Like all Mount Holyoke undergraduates, Frances Perkins students must complete 128 credits (thirty-two classes), 64 in residence, and earn a minimum 2.0 average to qualify for the Bachelor of Arts. At least twenty-eight of these credits are earned in courses from seven different disciplines within the humanities, sciences and mathematics, and social sciences. Students also must fulfill requirements in foreign languages, multicultural perspectives, and physical education. Qualifying students may transfer up to sixty-four credits from other institutions.
It is not unusual for Frances Perkins students to approach required courses with hesitation--nor is it unusual for the same students to become vocal proponents of distribution requirements after taking such courses.
All Frances Perkins students concentrate in one area of special interest, declaring a major in one of the departments, an interdisciplinary field, or a special major of her own design. For students with majors in a single department, a minor is also required. Academic advisers and advisers from the major department help each student plan a course of study to meet their goals.
To earn a Mount Holyoke degree, students must become truly literate able to communicate clearly, honestly, and gracefully, orally and in writing; able to read to understand basic meaning, to judge the merits of an argument, and to appreciate complexities of thought and shades of feeling. Most Mount Holyoke students elect to take writing intensive courses, drawn by the limited enrollment, careful reading of assigned texts, and frequent papers.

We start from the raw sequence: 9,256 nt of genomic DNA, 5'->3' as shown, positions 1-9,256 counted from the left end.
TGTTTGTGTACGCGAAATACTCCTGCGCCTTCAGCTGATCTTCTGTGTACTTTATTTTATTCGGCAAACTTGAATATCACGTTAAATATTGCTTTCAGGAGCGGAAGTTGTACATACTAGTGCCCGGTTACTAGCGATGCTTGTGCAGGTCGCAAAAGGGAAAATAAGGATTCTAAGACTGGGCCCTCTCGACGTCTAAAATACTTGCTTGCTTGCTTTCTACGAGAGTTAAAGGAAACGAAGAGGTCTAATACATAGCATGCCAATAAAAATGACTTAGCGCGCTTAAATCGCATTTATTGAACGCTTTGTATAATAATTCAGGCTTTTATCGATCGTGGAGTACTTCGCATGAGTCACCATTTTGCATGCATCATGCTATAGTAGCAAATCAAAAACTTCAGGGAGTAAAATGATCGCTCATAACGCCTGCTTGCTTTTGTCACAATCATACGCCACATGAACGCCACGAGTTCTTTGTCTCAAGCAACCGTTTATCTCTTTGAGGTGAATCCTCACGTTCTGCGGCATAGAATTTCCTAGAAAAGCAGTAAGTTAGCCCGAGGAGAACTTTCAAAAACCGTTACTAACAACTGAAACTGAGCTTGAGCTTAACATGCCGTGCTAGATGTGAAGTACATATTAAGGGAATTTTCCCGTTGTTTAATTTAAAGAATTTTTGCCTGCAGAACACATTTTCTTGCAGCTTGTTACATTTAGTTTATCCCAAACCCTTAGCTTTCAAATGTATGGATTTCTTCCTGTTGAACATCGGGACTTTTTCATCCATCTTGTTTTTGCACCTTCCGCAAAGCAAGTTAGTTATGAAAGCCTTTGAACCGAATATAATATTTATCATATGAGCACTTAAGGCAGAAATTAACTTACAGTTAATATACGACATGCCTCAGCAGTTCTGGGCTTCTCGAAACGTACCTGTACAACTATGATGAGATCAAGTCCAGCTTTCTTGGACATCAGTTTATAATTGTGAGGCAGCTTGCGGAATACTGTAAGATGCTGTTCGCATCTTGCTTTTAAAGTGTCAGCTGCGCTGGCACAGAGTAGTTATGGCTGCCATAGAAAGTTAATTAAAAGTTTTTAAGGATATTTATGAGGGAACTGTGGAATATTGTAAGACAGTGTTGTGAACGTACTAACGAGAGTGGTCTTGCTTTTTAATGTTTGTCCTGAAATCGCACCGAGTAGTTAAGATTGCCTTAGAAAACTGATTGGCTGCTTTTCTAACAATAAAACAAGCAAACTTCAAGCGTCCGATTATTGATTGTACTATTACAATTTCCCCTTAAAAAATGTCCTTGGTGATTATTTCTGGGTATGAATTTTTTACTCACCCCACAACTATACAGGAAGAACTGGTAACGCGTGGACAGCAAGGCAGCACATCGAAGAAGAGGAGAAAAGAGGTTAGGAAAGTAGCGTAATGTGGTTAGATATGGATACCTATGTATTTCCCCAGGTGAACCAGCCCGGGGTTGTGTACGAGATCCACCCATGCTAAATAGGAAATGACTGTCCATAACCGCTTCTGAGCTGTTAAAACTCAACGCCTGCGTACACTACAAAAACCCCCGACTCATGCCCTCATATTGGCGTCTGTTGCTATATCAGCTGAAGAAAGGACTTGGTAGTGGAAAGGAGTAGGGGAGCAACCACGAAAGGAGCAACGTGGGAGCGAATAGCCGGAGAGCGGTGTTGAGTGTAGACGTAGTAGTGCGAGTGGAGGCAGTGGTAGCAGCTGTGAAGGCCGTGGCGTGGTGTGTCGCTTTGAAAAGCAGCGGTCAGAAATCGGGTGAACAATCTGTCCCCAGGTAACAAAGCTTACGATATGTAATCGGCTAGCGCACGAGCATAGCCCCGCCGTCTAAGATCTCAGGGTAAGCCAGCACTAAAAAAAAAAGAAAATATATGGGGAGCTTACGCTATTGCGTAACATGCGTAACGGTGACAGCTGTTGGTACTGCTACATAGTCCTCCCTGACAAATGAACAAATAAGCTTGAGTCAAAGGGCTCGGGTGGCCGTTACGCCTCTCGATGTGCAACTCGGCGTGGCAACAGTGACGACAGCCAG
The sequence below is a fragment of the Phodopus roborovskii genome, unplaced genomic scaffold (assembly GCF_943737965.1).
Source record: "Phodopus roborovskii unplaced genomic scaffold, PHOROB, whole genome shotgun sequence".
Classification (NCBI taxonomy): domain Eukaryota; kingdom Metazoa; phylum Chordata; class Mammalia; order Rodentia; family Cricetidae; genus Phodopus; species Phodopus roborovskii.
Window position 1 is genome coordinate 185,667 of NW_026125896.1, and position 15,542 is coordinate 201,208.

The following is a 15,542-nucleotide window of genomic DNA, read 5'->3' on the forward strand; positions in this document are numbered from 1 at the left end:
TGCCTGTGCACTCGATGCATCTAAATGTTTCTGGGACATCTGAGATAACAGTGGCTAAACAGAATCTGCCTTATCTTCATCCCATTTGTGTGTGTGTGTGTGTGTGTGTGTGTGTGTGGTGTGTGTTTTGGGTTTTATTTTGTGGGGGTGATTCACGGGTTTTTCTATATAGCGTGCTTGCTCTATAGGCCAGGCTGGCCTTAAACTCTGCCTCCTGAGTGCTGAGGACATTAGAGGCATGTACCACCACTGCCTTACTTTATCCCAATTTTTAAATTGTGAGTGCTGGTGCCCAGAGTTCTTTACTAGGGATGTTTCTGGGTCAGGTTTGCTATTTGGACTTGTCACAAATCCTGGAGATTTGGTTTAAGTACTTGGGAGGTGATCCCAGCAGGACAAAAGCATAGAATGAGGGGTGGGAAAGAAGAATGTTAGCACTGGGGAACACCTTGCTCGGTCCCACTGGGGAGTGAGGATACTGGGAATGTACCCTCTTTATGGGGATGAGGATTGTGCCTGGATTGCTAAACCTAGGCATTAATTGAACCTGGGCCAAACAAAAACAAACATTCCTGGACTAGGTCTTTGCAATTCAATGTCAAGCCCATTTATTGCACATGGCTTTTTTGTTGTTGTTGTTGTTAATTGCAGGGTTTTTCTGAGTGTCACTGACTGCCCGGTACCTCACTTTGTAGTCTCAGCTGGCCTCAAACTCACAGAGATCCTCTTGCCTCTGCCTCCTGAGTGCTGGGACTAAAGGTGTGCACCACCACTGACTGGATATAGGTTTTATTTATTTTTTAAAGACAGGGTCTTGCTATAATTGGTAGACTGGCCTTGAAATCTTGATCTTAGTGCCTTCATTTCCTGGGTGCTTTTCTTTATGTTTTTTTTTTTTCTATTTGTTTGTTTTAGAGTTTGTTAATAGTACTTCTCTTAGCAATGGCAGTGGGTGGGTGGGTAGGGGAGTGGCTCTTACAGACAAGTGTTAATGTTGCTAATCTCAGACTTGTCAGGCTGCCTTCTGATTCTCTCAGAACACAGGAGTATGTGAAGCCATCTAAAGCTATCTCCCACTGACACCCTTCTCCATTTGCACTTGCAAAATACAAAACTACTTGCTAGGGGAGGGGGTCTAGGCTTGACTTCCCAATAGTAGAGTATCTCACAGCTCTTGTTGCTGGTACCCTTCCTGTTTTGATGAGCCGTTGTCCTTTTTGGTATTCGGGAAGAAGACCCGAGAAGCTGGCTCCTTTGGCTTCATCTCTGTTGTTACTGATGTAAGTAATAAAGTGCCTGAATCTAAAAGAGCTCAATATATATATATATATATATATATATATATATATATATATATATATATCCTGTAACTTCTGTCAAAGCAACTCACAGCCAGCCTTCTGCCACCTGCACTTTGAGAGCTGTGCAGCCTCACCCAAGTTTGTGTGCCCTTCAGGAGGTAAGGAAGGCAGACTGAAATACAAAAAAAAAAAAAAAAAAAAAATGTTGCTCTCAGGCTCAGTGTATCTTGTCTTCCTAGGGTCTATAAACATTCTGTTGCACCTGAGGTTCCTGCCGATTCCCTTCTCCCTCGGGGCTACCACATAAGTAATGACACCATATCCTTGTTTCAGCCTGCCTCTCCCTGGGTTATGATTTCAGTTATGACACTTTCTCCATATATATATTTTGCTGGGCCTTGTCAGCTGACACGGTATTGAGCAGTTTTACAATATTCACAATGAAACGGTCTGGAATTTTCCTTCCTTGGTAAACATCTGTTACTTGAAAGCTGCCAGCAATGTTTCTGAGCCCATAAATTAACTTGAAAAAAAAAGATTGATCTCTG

Equally important, the Mount Holyoke graduate should be able to recognize and isolate various forms of quantitative argument, to reason effectively with numerical information, and to use modern computation skills with ease. It is perhaps in the mathematics or science classroom that the value of single-sex education is best demonstrated. Mount Holyoke emphasizes quantitative understanding backed by over a dozen tenured women in the "hard" sciences and by a guarantee that women are expected to contribute in class.
A normal schedule is four courses per semester, but some students take as few as two. Courses meet one to four times a week. Self scheduled examinations, summer research projects (sometimes for credit), and the increased importance given to independent study also help Frances Perkins students juggle school and the rest of their lives.
January Term fits between semesters and provides an academic change of pace with lectures, films, workshops, and student activities. Special courses are offered for credit, and some students teach courses themselves. A career exploration program off campus offers a three-week glimpse into the future.
Frances Perkins students also regularly participate in the Five College course interchange program with Amherst, Smith, Hampshire Colleges and the University of Massachusetts at Amherst.